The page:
(JTA) — I was born in Jerusalem, a city that is the pinnacle of multifaith expression. Yet instead of growing up with a sense of coexistence, I was surrounded by segregation both politically and communally. I did not know what truly living together in unity with other practitioners of Abrahamic faiths would be like.
When I was 10, my family and I moved to New Jersey. I first learned to build bridges there — starting with myself between my American and Middle Eastern identities. Bridging these cultural differences internally has become a lifelong project.
In my Mizrahi and Sephardic home, prayer and devotion to God were core to our practice. I was in love with my tradition at an early age, learning the wisdom of the Torah and practicing Judaism as my ancestors did.
Gradually I became a Jewish educator, sharing my love of Judaism and its wisdom. For me, Judaism was never separate from values of justice, feminism and spirituality. Yet I found that for many others, it was challenging to integrate these values with the ways they learned about Judaism. I sought to teach Judaism in a different way — a way that would integrate my devotion to God, my principles of justice and my honoring of tradition to life.
I worked with organizations and communities; I even started my own projects. One was Feminism All Night, a project that designs feminist festivals of learning based on Jewish holidays.
Through all this, I believed that I was fulfilling my mission in life. But I also felt that something was missing. My Judaism wanted to be expressed not just to Jewish communities but to the entire world.
That’s when I found out about Abrahamic House, an initiative that brought together people of different faiths to share a home and create events. I was intrigued. What was not possible for me in Jerusalem perhaps would be possible for me in Los Angeles, in this group experiment in co-living and coexistence. I immediately applied and was so excited to be accepted as the inaugural Jewish fellow, joining fellows who were Christian, Muslim and Baha’i.
As I did not grow up doing multifaith work, I did not know what to expect. I was nervous as a Mizrahi Jew, knowing that the widespread understanding of Judaism largely comes from an Ashkenazi perspective. I was scared to be judged and misunderstood for the ways I practice, for my values and for my culture.
That first evening we were all so tired from moving that we could barely speak eloquently. Even so, I felt that what united us was greater than what would separate us. I was particularly awed by the love of spirit that was pervasive through our identities and faiths.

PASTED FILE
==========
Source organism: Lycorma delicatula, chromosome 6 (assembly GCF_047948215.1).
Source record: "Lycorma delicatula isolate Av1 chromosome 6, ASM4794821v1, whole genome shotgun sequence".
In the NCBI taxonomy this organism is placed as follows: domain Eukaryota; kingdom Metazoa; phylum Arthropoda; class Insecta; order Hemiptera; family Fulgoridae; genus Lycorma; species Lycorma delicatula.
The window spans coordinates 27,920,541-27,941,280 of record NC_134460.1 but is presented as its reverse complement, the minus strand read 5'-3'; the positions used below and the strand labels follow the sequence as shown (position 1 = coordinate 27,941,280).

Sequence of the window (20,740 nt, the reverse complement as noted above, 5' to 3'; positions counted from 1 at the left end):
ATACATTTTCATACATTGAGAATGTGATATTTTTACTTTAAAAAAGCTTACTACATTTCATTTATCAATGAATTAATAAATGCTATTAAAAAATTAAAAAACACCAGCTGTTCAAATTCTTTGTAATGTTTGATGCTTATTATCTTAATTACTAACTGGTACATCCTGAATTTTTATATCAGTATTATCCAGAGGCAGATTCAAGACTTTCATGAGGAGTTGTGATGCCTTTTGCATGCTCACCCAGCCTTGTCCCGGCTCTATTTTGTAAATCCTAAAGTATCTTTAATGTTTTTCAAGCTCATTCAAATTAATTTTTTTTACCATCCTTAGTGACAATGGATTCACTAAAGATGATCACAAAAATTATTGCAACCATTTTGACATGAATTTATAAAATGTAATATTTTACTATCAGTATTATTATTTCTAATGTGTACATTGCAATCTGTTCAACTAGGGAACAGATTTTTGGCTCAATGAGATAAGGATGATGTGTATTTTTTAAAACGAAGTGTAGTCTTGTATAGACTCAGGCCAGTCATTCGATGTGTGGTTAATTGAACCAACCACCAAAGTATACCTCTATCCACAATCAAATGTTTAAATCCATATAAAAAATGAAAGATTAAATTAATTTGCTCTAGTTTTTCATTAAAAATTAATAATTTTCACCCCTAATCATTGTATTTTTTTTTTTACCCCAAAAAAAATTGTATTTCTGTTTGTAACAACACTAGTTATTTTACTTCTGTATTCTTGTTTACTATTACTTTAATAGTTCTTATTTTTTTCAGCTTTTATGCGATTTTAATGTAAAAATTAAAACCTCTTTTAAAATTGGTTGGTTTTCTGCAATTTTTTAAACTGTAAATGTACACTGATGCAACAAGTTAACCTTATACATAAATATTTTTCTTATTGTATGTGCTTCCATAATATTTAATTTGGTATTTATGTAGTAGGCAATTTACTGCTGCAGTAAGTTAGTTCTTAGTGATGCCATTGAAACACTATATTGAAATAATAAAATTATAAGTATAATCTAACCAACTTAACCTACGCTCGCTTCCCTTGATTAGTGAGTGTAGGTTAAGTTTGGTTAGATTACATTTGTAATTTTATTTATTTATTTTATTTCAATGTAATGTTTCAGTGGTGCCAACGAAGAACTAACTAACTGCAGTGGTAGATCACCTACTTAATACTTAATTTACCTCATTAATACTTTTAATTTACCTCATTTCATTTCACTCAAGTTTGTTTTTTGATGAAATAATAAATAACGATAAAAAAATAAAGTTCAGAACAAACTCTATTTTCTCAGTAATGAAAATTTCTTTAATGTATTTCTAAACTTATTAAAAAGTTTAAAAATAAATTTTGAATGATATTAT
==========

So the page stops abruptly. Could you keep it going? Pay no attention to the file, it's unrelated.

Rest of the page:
Living in Abrahamic House was full of joy, learning and connection. We shared with each other not just our practices of faith, but also our upbringings, our adventures throughout the world, and our work and passions. The strength of our diversity was enlivened by what we did share. This was a main point of learning: how unity does not erase difference but actually strengthens it.
We did not know that we would spend this fellowship during a pandemic. This reality challenged us, but it also invited us to deepen our relationships with each other. Instead of inviting guests into our homes, we enjoyed being with each other, sharing rituals, adventures and dinners.
In the beginning of our fellowship we held a Religion 101 course. We each had a two-hour block to share the tenets of our faith, say how we personally connect to our religion and answer any questions. Toward the end of our fellowship, we engaged in diversity training, learning about antisemitism, Islamophobia, anti-Blackness and how to show up as better allies for one another. We hosted a public event on allyship and solidarity to share our learnings with the wider world.
I particularly loved sharing holidays, bringing my Jewish traditions to a multifaith community but also learning about Christian, Muslim and Baha’i festivals.
One of the more profound moments for me was inviting Jo Kent Katz, a Jewish healer, to one of our public events. We engaged in a conversation about Jewish trauma and healing. I was so moved by how my housemates showed up for this conversation and supported it every step of the way.
Jewish trauma is a deep vortex of pain that can separate us from the world. It can teach us that the world isn’t safe for Jewish people, that we must be isolated to protect ourselves and careful when connecting with the outside world. Through this fellowship I learned to lean into multifaith solidarity. It isn’t always easy, and requires work to engage and process all that has been separating us. But it’s a process filled with God’s light.
As the fellowship neared its end in January, I turned to my housemate Maya Mansour and said, “You know, I think I am learning that I am meant to teach Judaism not just to Jewish communities but to the world.”
She responded, “Yes, I see that and I see you.”
In that moment, I felt overwhelmed by the connection I felt to myself, to my housemates and to the wider world. This is the teaching I carry with me: how we as a world can learn to embrace one another again through our traditions.